Jeremy Estes

Siberia is filled with these images, snapshots of the monumental and the trivial.


Publisher: Soft Skull Press
cat_label_url: htttp://
Contributors: Translator: Blake Ferris
Price: $19.95
Writer: #239; Maslov
Display Artist: Nikolaï Maslov
Length: 98
Formats: Trade Paperback
US publication date: 2006-09

The creative urge is a blessing and a curse. Artists, writers, musicians, etc., all put their souls into their work--even the worst of us--and there's often little reward. Strike that--the work is the reward, of course, but no one can pay the bills or put food on the table with creative satisfaction alone.

Everyone starts small. Of course there are those who seem born into literary or artistic greatness, but for every wunderkind prodigy, there's a small town hick who just happened to have an interest in the world outside their city's limits and develop a passion for life on their own. Nikolai Maslov is the latter. Siberia is the story of Maslov's life in the remote region of the former Soviet Union. Told in soft, gentle pencils, Maslov chronicles his adolescence, a stint in the Red Army, bouncing from job to job, a mental breakdown and redemption in the arms of his art and his family.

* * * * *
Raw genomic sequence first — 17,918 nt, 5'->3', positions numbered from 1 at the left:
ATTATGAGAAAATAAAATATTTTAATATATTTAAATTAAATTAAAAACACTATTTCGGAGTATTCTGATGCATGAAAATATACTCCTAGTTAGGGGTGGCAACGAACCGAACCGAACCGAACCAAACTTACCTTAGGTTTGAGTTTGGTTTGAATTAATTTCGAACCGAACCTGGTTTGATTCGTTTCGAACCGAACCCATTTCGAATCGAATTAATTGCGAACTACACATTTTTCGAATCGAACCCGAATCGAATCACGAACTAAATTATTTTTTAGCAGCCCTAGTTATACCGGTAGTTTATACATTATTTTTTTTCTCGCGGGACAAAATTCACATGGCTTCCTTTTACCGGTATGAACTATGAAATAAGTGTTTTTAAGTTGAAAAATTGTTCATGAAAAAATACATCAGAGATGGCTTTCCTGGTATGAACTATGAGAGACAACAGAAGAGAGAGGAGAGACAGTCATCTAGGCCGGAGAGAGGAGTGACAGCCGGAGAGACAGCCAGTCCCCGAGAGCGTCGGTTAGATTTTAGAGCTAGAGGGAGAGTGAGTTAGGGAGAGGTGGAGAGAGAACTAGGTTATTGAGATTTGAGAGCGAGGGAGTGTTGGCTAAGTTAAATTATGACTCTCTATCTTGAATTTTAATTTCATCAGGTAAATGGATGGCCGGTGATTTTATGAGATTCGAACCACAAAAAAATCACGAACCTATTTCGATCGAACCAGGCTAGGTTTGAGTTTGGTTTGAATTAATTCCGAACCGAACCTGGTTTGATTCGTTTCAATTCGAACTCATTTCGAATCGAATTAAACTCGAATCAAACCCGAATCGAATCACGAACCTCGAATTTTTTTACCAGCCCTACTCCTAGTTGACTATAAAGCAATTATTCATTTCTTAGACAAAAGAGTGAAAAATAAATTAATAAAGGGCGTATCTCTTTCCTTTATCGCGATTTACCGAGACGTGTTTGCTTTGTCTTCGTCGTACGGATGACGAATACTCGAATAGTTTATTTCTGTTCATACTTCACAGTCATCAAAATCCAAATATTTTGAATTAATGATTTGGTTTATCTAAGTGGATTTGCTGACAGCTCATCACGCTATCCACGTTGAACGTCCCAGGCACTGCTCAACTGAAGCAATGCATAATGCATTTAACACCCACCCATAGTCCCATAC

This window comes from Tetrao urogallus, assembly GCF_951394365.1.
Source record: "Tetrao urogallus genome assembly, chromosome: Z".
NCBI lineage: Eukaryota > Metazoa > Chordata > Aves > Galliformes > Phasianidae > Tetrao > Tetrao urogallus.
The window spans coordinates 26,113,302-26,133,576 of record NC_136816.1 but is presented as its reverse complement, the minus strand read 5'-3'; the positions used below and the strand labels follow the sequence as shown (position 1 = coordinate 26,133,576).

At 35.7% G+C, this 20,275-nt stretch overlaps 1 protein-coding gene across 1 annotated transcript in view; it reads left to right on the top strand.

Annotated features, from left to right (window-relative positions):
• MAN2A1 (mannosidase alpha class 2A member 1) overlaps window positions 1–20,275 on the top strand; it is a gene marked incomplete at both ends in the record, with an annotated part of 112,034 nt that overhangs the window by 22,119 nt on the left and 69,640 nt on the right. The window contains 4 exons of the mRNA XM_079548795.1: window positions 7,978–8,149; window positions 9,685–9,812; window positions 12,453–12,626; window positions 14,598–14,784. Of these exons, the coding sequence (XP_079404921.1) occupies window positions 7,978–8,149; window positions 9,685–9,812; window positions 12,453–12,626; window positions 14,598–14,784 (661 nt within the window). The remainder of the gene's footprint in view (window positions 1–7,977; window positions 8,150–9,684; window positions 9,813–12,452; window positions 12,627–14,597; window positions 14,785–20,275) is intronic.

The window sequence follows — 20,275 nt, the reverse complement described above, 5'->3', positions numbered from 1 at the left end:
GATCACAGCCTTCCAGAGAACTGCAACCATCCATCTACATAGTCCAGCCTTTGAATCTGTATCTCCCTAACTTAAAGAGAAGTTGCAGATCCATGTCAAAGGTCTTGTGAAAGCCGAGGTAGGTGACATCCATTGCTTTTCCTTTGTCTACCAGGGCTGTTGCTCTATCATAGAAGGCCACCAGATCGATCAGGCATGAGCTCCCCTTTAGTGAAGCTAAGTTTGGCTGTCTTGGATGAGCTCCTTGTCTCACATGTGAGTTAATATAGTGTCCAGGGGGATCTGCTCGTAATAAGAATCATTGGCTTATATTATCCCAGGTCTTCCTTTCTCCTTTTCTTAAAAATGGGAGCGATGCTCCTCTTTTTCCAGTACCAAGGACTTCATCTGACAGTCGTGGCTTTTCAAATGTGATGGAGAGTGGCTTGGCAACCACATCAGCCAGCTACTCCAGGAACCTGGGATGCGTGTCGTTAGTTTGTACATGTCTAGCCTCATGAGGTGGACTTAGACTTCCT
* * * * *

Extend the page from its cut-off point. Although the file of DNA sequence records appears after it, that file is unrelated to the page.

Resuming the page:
Hailing from a tiny Siberian village, Maslov's family struggles to survive but remains close. Young Nikolai is more sensitive than others around him, and tuned to a different frequency. Still, he tries to fit in, drinking with his comrades and working in construction. Art is there for him, like so many others, as a means of escape, a way of seeing the world in a different way.

He soon becomes a dedicated Francophile--this book was originally published in France as Une jeunesse sovietique--and marvels at the works of Monet and Cezanne. The impression left by the Impressionists is unmistakable in his pencils: soft strokes, unadorned by ink or color, give up as much detail as they leave out, creating a gray and white dreamscape one gets lost in as the story progresses. Buildings and fields look blurred at first glance, but reveal unseen details at a second. Each panel in the story deserves a closer look.